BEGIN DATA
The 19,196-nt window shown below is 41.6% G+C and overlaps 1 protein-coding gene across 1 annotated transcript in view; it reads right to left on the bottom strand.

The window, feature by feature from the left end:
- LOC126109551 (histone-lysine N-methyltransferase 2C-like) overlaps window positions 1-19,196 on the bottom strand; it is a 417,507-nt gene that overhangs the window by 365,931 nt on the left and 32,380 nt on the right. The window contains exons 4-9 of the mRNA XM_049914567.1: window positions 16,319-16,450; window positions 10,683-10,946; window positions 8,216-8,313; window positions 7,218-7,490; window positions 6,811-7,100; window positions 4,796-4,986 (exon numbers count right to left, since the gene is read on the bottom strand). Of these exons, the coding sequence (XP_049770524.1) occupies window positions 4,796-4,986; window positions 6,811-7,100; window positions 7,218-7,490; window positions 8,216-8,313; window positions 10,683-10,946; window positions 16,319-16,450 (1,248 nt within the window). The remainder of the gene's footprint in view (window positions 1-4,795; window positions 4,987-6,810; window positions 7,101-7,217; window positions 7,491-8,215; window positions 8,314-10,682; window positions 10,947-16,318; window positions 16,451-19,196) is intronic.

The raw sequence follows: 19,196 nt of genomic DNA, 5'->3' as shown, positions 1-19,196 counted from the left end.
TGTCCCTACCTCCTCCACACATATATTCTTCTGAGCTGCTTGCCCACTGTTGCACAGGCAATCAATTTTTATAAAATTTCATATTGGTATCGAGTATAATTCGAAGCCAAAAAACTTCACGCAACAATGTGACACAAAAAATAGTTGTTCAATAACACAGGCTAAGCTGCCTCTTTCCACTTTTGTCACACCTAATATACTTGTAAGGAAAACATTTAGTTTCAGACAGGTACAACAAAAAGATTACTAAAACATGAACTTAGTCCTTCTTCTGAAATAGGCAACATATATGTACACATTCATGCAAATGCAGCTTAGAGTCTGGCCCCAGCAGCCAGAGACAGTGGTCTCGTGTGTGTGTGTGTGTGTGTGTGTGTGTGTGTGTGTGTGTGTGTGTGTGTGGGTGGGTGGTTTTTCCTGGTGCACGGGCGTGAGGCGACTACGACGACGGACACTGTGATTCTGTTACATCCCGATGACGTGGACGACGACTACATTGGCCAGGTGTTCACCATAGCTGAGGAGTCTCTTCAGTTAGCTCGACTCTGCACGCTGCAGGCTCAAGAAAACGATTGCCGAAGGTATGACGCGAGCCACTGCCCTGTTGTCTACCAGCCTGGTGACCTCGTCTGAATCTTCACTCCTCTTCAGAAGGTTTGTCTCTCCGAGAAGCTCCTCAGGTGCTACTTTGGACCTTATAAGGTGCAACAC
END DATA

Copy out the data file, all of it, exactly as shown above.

The 19,196-nt window shown below is 41.6% G+C and overlaps 1 protein-coding gene across 1 annotated transcript in view; it reads right to left on the bottom strand.

The window, feature by feature from the left end:
- LOC126109551 (histone-lysine N-methyltransferase 2C-like) overlaps window positions 1-19,196 on the bottom strand; it is a 417,507-nt gene that overhangs the window by 365,931 nt on the left and 32,380 nt on the right. The window contains exons 4-9 of the mRNA XM_049914567.1: window positions 16,319-16,450; window positions 10,683-10,946; window positions 8,216-8,313; window positions 7,218-7,490; window positions 6,811-7,100; window positions 4,796-4,986 (exon numbers count right to left, since the gene is read on the bottom strand). Of these exons, the coding sequence (XP_049770524.1) occupies window positions 4,796-4,986; window positions 6,811-7,100; window positions 7,218-7,490; window positions 8,216-8,313; window positions 10,683-10,946; window positions 16,319-16,450 (1,248 nt within the window). The remainder of the gene's footprint in view (window positions 1-4,795; window positions 4,987-6,810; window positions 7,101-7,217; window positions 7,491-8,215; window positions 8,314-10,682; window positions 10,947-16,318; window positions 16,451-19,196) is intronic.

The raw sequence follows: 19,196 nt of genomic DNA, 5'->3' as shown, positions 1-19,196 counted from the left end.
TGTCCCTACCTCCTCCACACATATATTCTTCTGAGCTGCTTGCCCACTGTTGCACAGGCAATCAATTTTTATAAAATTTCATATTGGTATCGAGTATAATTCGAAGCCAAAAAACTTCACGCAACAATGTGACACAAAAAATAGTTGTTCAATAACACAGGCTAAGCTGCCTCTTTCCACTTTTGTCACACCTAATATACTTGTAAGGAAAACATTTAGTTTCAGACAGGTACAACAAAAAGATTACTAAAACATGAACTTAGTCCTTCTTCTGAAATAGGCAACATATATGTACACATTCATGCAAATGCAGCTTAGAGTCTGGCCCCAGCAGCCAGAGACAGTGGTCTCGTGTGTGTGTGTGTGTGTGTGTGTGTGTGTGTGTGTGTGTGTGTGTGTGTGGGTGGGTGGTTTTTCCTGGTGCACGGGCGTGAGGCGACTACGACGACGGACACTGTGATTCTGTTACATCCCGATGACGTGGACGACGACTACATTGGCCAGGTGTTCACCATAGCTGAGGAGTCTCTTCAGTTAGCTCGACTCTGCACGCTGCAGGCTCAAGAAAACGATTGCCGAAGGTATGACGCGAGCCACTGCCCTGTTGTCTACCAGCCTGGTGACCTCGTCTGAATCTTCACTCCTCTTCAGAAGGTTTGTCTCTCCGAGAAGCTCCTCAGGTGCTACTTTGGACCTTATAAGGTGCAACAC